STUDY RATIONALE. The preliminary data suggest that the substitution of Captisol® in EVOMELA® for the excipients found in Alkeran® directly overcomes the formulation limitations and provides a potentially safer melphalan formulation for administration at higher doses used in HCT conditioning regimens.
Based on these observations, we now propose a phase II study of a RIC regimen consisting of EVOMELA® in combination with fludarabine and total-body irradiation for patients undergoing haplo-HCT. The study will investigate the safety and tolerability of this conditioning approach. While the FDA indication for EVOMELA® is for myeloablative conditioning prior to autologous HCT in patients with multiple myeloma, we anticipate our study will provide critical preliminary data to explore this formulation in allogeneic HCT conditioning.
|Study Type :||Interventional (Clinical Trial)|
|Estimated Enrollment :||43 participants|
|Intervention Model:||Single Group Assignment|
|Masking:||None (Open Label)|
|Official Title:||Propylene Glycol-Free Melphalan HCl (EVOMELA®) in Combination With Fludarabine and Total Body Irradiation Based Reduced Intensity Conditioning for Haploidentical Transplantation|
|Actual Study Start Date :||December 8, 2017|
|Estimated Primary Completion Date :||July 1, 2021|
|Estimated Study Completion Date :||July 1, 2023|
Experimental: MEL/FLU and Total-Body Irradiation (TBI)
For patients who are < 60 years.
For patients who are ≥ 60 years.
For patients who are ≥60 years and/or Hematopoietic Cell Transplant-Co-morbidity Index (HCT-CI) score of >3 (at the discretion of treating physician will have an option to receive):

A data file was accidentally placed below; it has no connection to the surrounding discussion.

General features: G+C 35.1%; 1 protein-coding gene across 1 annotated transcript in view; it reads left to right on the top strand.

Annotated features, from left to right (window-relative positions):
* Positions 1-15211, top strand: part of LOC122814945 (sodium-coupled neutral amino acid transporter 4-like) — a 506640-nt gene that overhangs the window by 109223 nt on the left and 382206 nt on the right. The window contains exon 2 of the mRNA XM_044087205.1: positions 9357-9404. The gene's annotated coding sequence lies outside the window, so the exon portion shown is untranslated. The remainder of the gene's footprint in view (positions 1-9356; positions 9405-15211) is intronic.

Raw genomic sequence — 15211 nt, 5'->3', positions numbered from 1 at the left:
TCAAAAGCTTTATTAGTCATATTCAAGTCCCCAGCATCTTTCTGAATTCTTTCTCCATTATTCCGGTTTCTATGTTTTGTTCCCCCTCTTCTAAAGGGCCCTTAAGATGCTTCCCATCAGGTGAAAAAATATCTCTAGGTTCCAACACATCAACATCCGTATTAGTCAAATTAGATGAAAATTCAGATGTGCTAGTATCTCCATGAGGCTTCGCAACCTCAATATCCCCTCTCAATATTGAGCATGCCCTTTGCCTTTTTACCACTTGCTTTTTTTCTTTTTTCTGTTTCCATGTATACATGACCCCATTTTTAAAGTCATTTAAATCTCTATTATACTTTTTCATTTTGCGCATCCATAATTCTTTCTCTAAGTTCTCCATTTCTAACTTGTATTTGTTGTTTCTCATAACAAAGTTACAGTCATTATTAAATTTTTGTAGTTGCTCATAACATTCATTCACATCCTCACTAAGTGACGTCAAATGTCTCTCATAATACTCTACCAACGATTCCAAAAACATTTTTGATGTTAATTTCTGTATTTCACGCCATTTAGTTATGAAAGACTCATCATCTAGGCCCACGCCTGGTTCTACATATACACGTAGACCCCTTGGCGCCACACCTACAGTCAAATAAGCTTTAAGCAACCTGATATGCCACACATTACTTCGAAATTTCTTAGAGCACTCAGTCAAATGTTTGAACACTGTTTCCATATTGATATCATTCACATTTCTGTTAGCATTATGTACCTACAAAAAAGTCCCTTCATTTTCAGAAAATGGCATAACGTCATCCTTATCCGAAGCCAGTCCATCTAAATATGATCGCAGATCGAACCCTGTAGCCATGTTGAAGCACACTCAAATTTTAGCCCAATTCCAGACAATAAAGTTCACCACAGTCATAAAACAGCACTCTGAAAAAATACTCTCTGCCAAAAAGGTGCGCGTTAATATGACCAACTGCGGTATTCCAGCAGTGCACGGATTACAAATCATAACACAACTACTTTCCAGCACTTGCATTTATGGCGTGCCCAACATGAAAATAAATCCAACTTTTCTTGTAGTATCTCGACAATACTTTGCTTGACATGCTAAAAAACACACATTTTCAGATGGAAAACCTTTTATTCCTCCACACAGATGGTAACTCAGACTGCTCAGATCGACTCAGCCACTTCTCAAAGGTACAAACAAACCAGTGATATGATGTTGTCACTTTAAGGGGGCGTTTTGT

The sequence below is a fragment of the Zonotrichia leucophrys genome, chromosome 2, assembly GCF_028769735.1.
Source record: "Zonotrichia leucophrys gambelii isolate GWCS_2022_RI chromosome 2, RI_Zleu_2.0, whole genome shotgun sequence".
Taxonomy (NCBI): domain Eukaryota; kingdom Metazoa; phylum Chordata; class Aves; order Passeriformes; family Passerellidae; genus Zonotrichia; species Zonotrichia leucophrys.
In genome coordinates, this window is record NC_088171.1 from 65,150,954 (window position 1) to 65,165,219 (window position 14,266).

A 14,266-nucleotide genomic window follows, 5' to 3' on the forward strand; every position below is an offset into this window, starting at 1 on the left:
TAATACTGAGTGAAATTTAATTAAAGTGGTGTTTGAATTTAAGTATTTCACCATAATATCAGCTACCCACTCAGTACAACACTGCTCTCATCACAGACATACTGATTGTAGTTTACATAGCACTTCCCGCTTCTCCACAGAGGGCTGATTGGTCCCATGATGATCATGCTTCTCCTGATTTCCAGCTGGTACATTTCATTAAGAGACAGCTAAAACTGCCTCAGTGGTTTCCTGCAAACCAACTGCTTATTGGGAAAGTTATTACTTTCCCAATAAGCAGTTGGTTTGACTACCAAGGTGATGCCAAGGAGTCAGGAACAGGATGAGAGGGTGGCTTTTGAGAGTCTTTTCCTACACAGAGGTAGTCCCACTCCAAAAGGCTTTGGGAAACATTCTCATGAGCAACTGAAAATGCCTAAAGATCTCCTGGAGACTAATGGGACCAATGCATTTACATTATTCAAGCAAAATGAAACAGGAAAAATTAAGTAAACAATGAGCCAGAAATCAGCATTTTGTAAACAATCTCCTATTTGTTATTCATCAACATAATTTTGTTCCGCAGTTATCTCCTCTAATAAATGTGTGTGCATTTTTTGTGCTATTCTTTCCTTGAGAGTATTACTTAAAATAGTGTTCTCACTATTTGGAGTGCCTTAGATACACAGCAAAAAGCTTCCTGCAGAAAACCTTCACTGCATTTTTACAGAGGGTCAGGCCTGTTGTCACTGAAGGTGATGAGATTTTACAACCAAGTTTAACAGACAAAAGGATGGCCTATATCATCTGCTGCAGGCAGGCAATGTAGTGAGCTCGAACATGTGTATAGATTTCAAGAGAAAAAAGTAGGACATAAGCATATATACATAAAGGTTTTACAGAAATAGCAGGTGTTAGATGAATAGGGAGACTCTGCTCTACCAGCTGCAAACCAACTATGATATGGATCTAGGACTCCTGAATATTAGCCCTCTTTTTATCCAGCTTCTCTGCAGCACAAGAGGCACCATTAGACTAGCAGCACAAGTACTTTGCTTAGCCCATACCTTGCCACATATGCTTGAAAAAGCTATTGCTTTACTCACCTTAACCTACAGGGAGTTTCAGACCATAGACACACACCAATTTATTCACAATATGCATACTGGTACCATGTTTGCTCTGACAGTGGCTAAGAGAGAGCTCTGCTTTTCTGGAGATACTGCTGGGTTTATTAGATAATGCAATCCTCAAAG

140 mg/m2/day IV on Day -6 for patients who are < 60 years of age. 100 mg/m2/day IV on Day -6 for patients who are ≥ 60 years 70 mg/m2/day IV on Day -6 For patients who are ≥60 years and/or HCT-CI score of >3
Other Name: Melphalan
40 mg/ m2/day IV Days: -5 -4, -3, -2 (Adults: creatinine clearance may be estimated by the Cockcroft Formula: CrCl = [(140-age) x weight (kg) x 0.85 (for women only)]/ [72 x creat (mg/dl)].) for patients who are < 60 years of age.
40 mg/ m2/day IV Days: -5, -4, -3, -2 for patients who are ≥ 60 years. 40 mg/m2/day IV Days -5, -4, -3, -2. For patients who are ≥60 years and/or HCT-CI score of >3
Other Name: Fludara
Radiation: Total Body Irradiation
200 cGy Day: -1 for patients who are < 60 years of age. 200 cGy; Days: -2, -1 (total of 400cGy) for patients who are ≥ 60 years. 200 cGy; Days -1. For patients who are ≥60 years and/or HCT-CI score of >3.